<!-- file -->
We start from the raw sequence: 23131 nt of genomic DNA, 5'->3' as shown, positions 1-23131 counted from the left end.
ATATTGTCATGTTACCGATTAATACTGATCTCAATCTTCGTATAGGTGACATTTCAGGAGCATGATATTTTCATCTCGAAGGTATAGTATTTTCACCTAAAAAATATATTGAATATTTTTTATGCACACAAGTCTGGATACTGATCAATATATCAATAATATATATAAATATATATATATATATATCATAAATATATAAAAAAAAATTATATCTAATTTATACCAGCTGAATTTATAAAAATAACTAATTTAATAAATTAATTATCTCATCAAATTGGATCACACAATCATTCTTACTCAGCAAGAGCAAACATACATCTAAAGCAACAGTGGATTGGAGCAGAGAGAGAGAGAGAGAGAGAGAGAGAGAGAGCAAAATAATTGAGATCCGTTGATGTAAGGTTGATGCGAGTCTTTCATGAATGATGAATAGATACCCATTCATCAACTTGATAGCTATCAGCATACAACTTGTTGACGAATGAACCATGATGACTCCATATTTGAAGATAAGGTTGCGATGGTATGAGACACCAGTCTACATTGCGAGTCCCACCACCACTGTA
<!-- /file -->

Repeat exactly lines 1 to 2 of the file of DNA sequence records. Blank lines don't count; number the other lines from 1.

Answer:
We start from the raw sequence: 23131 nt of genomic DNA, 5'->3' as shown, positions 1-23131 counted from the left end.
ATATTGTCATGTTACCGATTAATACTGATCTCAATCTTCGTATAGGTGACATTTCAGGAGCATGATATTTTCATCTCGAAGGTATAGTATTTTCACCTAAAAAATATATTGAATATTTTTTATGCACACAAGTCTGGATACTGATCAATATATCAATAATATATATAAATATATATATATATATATCATAAATATATAAAAAAAAATTATATCTAATTTATACCAGCTGAATTTATAAAAATAACTAATTTAATAAATTAATTATCTCATCAAATTGGATCACACAATCATTCTTACTCAGCAAGAGCAAACATACATCTAAAGCAACAGTGGATTGGAGCAGAGAGAGAGAGAGAGAGAGAGAGAGAGAGAGCAAAATAATTGAGATCCGTTGATGTAAGGTTGATGCGAGTCTTTCATGAATGATGAATAGATACCCATTCATCAACTTGATAGCTATCAGCATACAACTTGTTGACGAATGAACCATGATGACTCCATATTTGAAGATAAGGTTGCGATGGTATGAGACACCAGTCTACATTGCGAGTCCCACCACCACTGTA